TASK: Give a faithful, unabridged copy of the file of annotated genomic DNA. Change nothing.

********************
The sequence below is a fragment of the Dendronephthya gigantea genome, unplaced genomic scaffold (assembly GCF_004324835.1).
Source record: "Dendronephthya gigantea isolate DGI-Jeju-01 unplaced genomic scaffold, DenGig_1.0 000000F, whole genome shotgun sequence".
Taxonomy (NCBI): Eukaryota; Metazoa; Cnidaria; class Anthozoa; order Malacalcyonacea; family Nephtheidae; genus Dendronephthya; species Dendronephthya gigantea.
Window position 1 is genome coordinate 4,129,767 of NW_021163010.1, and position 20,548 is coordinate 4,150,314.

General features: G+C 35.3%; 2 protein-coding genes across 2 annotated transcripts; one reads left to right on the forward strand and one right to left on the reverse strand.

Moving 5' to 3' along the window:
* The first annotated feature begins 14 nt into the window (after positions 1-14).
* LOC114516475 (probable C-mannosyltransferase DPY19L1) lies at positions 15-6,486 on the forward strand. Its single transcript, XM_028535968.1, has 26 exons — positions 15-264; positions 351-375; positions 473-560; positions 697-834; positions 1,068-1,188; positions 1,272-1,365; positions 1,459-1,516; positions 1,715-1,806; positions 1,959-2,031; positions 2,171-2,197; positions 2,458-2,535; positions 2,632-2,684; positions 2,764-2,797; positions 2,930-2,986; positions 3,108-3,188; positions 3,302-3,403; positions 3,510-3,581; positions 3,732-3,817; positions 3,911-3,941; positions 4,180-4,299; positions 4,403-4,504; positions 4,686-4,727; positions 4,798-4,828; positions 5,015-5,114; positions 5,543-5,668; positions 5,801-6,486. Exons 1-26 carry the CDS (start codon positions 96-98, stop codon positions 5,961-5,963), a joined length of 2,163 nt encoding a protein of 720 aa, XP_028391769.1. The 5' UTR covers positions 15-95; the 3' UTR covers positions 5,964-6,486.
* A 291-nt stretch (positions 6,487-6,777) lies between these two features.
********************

The sequence below is a fragment of the Dendronephthya gigantea genome, unplaced genomic scaffold (assembly GCF_004324835.1).
Source record: "Dendronephthya gigantea isolate DGI-Jeju-01 unplaced genomic scaffold, DenGig_1.0 000000F, whole genome shotgun sequence".
Taxonomy (NCBI): Eukaryota; Metazoa; Cnidaria; class Anthozoa; order Malacalcyonacea; family Nephtheidae; genus Dendronephthya; species Dendronephthya gigantea.
Window position 1 is genome coordinate 4,129,767 of NW_021163010.1, and position 20,548 is coordinate 4,150,314.

General features: G+C 35.3%; 2 protein-coding genes across 2 annotated transcripts; one reads left to right on the forward strand and one right to left on the reverse strand.

Moving 5' to 3' along the window:
* The first annotated feature begins 14 nt into the window (after positions 1-14).
* LOC114516475 (probable C-mannosyltransferase DPY19L1) lies at positions 15-6,486 on the forward strand. Its single transcript, XM_028535968.1, has 26 exons — positions 15-264; positions 351-375; positions 473-560; positions 697-834; positions 1,068-1,188; positions 1,272-1,365; positions 1,459-1,516; positions 1,715-1,806; positions 1,959-2,031; positions 2,171-2,197; positions 2,458-2,535; positions 2,632-2,684; positions 2,764-2,797; positions 2,930-2,986; positions 3,108-3,188; positions 3,302-3,403; positions 3,510-3,581; positions 3,732-3,817; positions 3,911-3,941; positions 4,180-4,299; positions 4,403-4,504; positions 4,686-4,727; positions 4,798-4,828; positions 5,015-5,114; positions 5,543-5,668; positions 5,801-6,486. Exons 1-26 carry the CDS (start codon positions 96-98, stop codon positions 5,961-5,963), a joined length of 2,163 nt encoding a protein of 720 aa, XP_028391769.1. The 5' UTR covers positions 15-95; the 3' UTR covers positions 5,964-6,486.
* A 291-nt stretch (positions 6,487-6,777) lies between these two features.